Dr. Scholz:  [11:25] One of the recent breakthroughs has been a new vaccination called SHINGRIX for shingles.  SHINGRIX is very effective at preventing shingles.  The lifetime risk for all of us that have been exposed to chickenpox, which is most of us, is one out of three people will get shingles.  Shingles is a nasty problem, but many people don’t know that.  For the 10 to 15% of people that get it, it never goes, and they can be left with chronic lifelong pain.  So everyone needs to get the shingles vaccine that’s been exposed to this had chickenpox at some time in their lifetime.  The other vaccines, flu vaccines, pneumonia, vaccines, I think are sensible.  I don’t tout them with the same energy because we have a flu antibiotic called Tamiflu.  If you or a loved one develops flu symptoms, this is completely apart from this crazy COVID era that we’re in, people can start on Tamiflu and their symptoms will usually go away within 24 hours. 

Liz:  [12:29] So we all know that women are a little bit better with preventative health than men are. And one thing that women are really aware of screening for is osteoporosis and osteoporosis also occurs in men. 

Dr. Scholz:  [12:42] It certainly does.  And we’re more aware of it in the prostate world because sometimes our patients are getting hormone treatments that can accelerate osteoporosis. But the other thing is osteoporosis appears just as we get older.  This is all a part of aging that is losing muscle, losing bone.  This leads to greater frailty.  When you look at the things that take guys out, we’ve talked about cancer, we’ve talked about heart problems, but accidents, falls, hip fractures, these things are a big problem for our patients.  We have so many men that are in their eighties or even their nineties and something can be done about it.  Once again, we come back to the idea of scans, simple bone density scans can detect osteoporosis before a fracture occurs.  If fracture occurs in an elderly man, about 50% of these men will be put in a nursing home and it will be the end of their lives.  So tragic when a preventable problem like this, a simple injection, a pill, exercise, all these things can prevent this type of a disaster.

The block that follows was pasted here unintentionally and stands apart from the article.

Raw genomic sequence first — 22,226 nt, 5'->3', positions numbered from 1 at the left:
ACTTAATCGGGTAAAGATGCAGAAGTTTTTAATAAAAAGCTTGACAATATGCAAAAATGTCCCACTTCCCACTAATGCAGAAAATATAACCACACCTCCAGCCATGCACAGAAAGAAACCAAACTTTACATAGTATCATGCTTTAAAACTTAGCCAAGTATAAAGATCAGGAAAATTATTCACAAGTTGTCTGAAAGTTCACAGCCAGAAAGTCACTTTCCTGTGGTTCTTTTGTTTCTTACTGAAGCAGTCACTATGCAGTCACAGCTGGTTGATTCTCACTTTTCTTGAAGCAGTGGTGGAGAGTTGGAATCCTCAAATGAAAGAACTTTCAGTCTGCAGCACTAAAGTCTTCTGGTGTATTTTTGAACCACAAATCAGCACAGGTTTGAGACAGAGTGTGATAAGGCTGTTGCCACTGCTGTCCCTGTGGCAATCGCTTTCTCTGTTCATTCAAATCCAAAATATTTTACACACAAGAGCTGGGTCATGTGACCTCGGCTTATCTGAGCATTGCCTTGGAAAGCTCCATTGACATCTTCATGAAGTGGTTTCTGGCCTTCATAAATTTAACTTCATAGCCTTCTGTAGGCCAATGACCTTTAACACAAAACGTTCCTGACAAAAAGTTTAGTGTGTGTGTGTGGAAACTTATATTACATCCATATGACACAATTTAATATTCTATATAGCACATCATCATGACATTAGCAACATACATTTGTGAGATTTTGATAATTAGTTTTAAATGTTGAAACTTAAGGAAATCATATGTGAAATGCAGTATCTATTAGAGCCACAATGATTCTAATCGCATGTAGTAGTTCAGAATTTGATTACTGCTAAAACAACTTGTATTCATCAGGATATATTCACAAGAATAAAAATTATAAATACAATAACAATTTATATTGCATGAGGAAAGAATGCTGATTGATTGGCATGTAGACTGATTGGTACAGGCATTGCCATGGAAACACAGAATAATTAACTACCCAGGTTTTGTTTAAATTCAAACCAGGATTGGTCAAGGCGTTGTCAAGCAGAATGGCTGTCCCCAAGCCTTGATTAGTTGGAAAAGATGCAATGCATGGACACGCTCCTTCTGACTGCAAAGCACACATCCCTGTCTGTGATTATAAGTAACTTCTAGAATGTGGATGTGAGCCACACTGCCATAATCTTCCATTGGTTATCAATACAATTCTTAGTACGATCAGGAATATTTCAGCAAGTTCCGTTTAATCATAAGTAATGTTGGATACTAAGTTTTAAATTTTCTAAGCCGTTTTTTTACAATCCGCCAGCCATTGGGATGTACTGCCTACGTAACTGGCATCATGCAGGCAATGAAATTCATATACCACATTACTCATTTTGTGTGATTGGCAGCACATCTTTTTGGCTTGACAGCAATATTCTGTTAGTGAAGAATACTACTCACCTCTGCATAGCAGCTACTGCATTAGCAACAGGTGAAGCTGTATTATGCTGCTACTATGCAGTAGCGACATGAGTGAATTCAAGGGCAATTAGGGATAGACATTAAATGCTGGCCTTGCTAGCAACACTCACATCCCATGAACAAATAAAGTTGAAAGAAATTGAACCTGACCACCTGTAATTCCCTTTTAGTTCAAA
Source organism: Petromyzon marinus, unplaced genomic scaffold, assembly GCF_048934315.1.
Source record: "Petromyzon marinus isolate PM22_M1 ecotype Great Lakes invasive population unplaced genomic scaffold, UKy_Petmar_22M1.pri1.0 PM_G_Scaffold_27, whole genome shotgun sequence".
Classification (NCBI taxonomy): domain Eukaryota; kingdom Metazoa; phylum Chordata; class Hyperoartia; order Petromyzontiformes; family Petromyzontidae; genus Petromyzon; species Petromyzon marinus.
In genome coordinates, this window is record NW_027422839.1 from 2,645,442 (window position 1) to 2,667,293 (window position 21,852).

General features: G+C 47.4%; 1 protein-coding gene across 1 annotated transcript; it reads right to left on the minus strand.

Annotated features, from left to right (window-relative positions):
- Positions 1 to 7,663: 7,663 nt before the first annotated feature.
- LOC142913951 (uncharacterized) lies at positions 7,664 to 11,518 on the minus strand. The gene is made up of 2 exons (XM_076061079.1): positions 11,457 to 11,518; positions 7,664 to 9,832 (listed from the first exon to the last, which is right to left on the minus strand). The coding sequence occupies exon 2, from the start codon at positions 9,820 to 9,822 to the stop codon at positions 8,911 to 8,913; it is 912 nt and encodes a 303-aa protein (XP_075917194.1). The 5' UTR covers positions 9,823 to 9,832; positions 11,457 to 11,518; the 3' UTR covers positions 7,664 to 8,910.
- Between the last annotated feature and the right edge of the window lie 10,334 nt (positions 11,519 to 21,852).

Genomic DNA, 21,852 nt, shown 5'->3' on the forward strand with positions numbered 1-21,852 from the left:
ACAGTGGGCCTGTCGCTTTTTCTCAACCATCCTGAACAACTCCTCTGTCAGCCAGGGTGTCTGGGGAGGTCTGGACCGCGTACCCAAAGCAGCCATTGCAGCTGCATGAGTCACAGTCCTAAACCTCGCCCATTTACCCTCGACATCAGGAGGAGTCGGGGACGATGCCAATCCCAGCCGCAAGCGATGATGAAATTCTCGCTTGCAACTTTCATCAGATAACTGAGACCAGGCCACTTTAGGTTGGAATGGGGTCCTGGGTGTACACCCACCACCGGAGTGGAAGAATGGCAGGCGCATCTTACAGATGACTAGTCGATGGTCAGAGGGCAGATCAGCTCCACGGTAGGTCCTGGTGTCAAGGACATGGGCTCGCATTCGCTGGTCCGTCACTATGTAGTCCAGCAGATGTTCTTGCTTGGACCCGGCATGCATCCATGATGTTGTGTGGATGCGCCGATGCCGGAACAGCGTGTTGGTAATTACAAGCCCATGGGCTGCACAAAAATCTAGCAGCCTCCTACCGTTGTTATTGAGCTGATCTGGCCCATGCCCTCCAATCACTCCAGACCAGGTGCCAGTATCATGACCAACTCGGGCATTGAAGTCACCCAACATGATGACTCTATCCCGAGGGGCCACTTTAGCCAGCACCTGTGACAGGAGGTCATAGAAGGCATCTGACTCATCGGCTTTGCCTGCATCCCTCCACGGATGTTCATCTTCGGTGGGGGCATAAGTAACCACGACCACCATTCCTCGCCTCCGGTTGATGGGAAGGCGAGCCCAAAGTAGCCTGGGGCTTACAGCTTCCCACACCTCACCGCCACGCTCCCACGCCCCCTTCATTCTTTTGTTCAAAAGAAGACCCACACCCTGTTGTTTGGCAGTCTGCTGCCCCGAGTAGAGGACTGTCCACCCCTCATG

Liz:  [13:57] To relate it to prostate cancer, hormone therapy accelerates calcium loss, which means a lot of those men are at extra risk for osteoporosis, but only 10% of these men are getting checked for osteoporosis. 

Dr. Scholz:  [14:12] Yeah, we’ve mentioned before that urology is supervising most of the prostate cancer in the United States.  These busy practices seeing 30, 40 men a day are administering Lupron shots, but men aren’t getting checked to see if they’re losing bone.  This podcast is to help you, men, know the checklist, what needs to be looked for not only for men on hormone therapy, but just because we’re all getting older.  Prostate cancer is a condition of aging men.  You need to be aware of these important issues. 

Liz:  [14:48] So there are a lot of things men are missing out on during their doctor’s appointments, heart disease, cancer, and osteoporosis are important things that need to be screened for.  As patients it means you need to be approaching your doctors and asking them for these tests.  To make it a little bit easier we created a list that we’ll post at  This is a really important episode to share because a lot of our listeners have prostate cancer. So they’re probably aware of getting screened for heart disease and the risk of osteoporosis, but that’s because they’re coming into the doctor’s office frequently and they have access to these tests.  So sharing this with people who aren’t going into the doctor’s office may really help them and it could even save their lives.  Please remember to rate, review, and subscribe on Apple Podcasts. 


PCRI’s Men’s Health Checklist

Men’s Health Brochure